A lot of my early reading during my PhD studies revolved around understanding collective action, and protest in particular. From that reading I have a two insights I want to share with you about biases in news coverage. These biases are not malicious biases in the sense of secret cabals influencing what gets published and what doesn't – they are just descriptions of how news work, and what you have to take into account when you're reading.

To teach you about these two biases, we're going to adopt the viewpoint of a researcher who wants to understand protest quantitatively, and comparatively. How much protest is there, and where does it occur? How do cities and countries differ in how much protest there is? Are there different periods where there's more protest? Do people protest more when the weather is nice compared to when it rains a lot?

Any answer to these questions requires you, the researcher, to know how much protest there is in the first place. But how do you know that? Is there a central protest registry where you can look that up? No, of course not. Maybe you could find a way to have everyone who organises a street protest message you that it's happening – but even if you could achieve that, you'd still be constrained to protests happening from now on…you would not be able to look back and see how protest behaved in the past.

For decades, social scientists have therefore relied on news reports about protest. Thousands of undergrad research assistants have read millions of newspaper articles to then record in Excel files the date and size and other information about protests (in fact, I wrote software that made that a nicer experience than typing into Excel files).

Now, news reports are a fantastic resource for scientists, because they usually have archives going back decades, which makes it easy (well, relatively) to look at protest many years back. When you use news agencies like Reuters, Agent France Press or the BBC, you also get really good international coverage of events, which makes studies comparing protest in different countries possible.

But, despite how useful news reports are, you still have to ask: do the BBC, Reuters or AFP report all protest? Do they report literally every protest that happens in a country?

Sadly, they do not. Which leads you, the researcher, to ask: okay, then which protests do they cover and which ones don't make it into a report? The problem is: how do you know? You only have the ones they report on, you don't have the actual, ground truth numbers! This question, which protests make it into the news and which don't, is what's called Selection Bias.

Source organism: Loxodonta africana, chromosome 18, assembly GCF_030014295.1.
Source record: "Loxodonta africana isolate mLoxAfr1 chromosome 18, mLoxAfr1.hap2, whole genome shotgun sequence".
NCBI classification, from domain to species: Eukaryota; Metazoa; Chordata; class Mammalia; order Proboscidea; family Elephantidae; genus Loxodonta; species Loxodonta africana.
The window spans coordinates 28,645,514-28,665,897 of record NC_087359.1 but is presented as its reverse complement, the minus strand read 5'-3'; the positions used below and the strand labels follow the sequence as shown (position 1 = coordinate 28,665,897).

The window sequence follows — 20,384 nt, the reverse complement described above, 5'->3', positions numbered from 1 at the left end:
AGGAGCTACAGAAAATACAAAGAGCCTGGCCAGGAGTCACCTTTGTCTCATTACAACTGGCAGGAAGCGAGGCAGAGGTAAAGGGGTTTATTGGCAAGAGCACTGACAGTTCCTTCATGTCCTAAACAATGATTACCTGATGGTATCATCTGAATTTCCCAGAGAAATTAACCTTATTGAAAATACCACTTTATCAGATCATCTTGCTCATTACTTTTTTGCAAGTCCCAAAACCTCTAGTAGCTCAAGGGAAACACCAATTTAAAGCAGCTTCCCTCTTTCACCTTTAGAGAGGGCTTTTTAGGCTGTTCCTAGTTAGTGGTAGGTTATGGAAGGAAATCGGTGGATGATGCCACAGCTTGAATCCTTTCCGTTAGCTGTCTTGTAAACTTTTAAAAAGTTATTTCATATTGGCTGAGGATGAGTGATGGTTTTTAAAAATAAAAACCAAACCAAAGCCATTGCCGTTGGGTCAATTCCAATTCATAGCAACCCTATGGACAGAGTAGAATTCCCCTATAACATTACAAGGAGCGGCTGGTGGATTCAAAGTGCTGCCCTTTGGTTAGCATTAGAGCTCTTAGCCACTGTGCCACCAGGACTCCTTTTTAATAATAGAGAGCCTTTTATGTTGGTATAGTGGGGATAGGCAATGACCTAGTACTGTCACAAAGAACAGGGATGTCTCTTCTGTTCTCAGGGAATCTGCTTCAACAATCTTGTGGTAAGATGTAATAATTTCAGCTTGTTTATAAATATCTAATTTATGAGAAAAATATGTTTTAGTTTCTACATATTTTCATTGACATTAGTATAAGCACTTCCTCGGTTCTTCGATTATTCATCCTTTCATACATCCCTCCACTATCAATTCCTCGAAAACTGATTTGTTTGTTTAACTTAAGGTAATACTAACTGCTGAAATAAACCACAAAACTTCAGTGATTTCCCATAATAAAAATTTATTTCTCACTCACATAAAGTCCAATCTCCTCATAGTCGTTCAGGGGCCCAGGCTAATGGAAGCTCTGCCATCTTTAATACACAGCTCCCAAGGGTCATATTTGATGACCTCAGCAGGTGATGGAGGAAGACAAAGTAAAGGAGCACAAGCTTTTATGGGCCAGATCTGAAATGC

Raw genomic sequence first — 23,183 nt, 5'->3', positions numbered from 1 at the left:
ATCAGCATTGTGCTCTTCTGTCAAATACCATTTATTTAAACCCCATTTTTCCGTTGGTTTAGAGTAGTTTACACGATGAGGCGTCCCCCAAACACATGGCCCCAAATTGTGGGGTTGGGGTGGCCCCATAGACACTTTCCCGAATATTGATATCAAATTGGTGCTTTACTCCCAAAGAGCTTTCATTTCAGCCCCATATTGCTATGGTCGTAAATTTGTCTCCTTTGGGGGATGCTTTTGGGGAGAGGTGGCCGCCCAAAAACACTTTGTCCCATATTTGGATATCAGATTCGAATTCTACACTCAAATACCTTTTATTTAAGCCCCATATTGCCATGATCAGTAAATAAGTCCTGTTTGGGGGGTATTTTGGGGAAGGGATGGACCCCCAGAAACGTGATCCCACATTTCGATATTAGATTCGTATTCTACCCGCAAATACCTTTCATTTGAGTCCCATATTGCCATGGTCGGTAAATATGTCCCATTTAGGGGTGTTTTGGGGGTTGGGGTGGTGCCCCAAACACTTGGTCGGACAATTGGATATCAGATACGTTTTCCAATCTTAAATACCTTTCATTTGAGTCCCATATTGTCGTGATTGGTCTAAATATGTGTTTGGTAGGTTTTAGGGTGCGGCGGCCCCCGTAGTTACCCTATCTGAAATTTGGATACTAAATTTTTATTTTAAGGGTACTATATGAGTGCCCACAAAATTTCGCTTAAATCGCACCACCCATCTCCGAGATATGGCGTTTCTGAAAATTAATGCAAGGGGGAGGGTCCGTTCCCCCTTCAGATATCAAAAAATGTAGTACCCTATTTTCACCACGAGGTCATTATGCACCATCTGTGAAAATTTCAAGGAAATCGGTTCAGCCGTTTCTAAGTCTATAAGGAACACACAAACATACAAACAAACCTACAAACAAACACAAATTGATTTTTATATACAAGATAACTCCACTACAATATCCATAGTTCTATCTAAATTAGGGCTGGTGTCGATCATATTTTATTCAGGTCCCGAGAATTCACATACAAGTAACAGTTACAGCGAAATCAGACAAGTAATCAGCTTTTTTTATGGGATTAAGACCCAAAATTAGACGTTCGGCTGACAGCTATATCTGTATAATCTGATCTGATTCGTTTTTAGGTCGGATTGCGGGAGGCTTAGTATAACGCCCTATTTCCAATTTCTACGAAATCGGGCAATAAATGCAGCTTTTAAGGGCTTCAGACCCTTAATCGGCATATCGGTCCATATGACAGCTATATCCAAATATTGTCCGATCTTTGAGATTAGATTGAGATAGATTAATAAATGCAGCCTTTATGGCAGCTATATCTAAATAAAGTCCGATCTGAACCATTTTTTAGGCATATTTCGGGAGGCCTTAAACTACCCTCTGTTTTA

Countering selection bias is hard. One thing you can do is look at different sources and compare which protests make it into BBC, Reuters and AFP and which ones make it into only one of them. For these three, the overlap is actually pretty significant, they don't vary much and are thus considered fairly neutral.

Other news sources can differ though, of course. The local newspaper in my town might write a story about a protest happening here that your local newspaper probably will not cover. The protest in my town might also not appear in the feed of the BBC for the same or different reasons: if a BBC reporter is hundreds of kilometers away, they might not hear about the protest or might not be able to make it. And maybe the protest is not considered important: local kids demonstrating against their skate park being torn down might not be considered "news worthy".

Unless there's a huge national discussion going on about kids and fitness, in which case someone might decide "hey, this relates to a wider national discussion going on right now, send the reporter in even if it's far away". Which means the selection process for which protests get covered might differ at different times.

It's clear why that is a problem for you as a researcher, right? If you're interested in how protest influences the national discourse on a topic (was protest successful in changing something?), now you have the national discourse influencing how much protests on a given topic are reported, which biases your results.

So what's the takeaway on selection bias for you, the not-actually-a-researcher-of-protest?

You don't need to go out and compare different outlets in detail for what they cover and what not. But as you're reading the news, ask yourself: